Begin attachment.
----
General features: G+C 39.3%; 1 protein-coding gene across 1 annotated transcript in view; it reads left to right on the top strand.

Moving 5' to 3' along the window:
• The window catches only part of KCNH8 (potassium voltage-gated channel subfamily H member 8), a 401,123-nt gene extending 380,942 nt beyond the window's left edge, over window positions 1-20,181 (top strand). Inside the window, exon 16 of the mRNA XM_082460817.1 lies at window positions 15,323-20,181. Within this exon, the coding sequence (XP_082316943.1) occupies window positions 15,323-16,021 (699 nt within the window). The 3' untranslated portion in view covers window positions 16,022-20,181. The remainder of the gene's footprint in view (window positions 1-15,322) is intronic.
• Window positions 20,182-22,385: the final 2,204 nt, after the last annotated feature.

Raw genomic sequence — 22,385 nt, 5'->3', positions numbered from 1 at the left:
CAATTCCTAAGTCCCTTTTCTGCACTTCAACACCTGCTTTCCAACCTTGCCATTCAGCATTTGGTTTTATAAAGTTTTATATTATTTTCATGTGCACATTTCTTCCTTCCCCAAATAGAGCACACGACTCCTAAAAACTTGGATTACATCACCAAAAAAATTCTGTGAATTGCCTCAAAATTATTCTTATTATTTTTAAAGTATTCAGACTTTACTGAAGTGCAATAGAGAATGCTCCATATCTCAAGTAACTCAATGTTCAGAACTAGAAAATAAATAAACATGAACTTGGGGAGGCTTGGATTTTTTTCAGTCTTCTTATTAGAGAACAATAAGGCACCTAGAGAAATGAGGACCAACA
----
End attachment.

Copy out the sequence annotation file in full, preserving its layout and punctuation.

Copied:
General features: G+C 39.3%; 1 protein-coding gene across 1 annotated transcript in view; it reads left to right on the top strand.

Moving 5' to 3' along the window:
• The window catches only part of KCNH8 (potassium voltage-gated channel subfamily H member 8), a 401,123-nt gene extending 380,942 nt beyond the window's left edge, over window positions 1-20,181 (top strand). Inside the window, exon 16 of the mRNA XM_082460817.1 lies at window positions 15,323-20,181. Within this exon, the coding sequence (XP_082316943.1) occupies window positions 15,323-16,021 (699 nt within the window). The 3' untranslated portion in view covers window positions 16,022-20,181. The remainder of the gene's footprint in view (window positions 1-15,322) is intronic.
• Window positions 20,182-22,385: the final 2,204 nt, after the last annotated feature.

Raw genomic sequence — 22,385 nt, 5'->3', positions numbered from 1 at the left:
CAATTCCTAAGTCCCTTTTCTGCACTTCAACACCTGCTTTCCAACCTTGCCATTCAGCATTTGGTTTTATAAAGTTTTATATTATTTTCATGTGCACATTTCTTCCTTCCCCAAATAGAGCACACGACTCCTAAAAACTTGGATTACATCACCAAAAAAATTCTGTGAATTGCCTCAAAATTATTCTTATTATTTTTAAAGTATTCAGACTTTACTGAAGTGCAATAGAGAATGCTCCATATCTCAAGTAACTCAATGTTCAGAACTAGAAAATAAATAAACATGAACTTGGGGAGGCTTGGATTTTTTTCAGTCTTCTTATTAGAGAACAATAAGGCACCTAGAGAAATGAGGACCAACA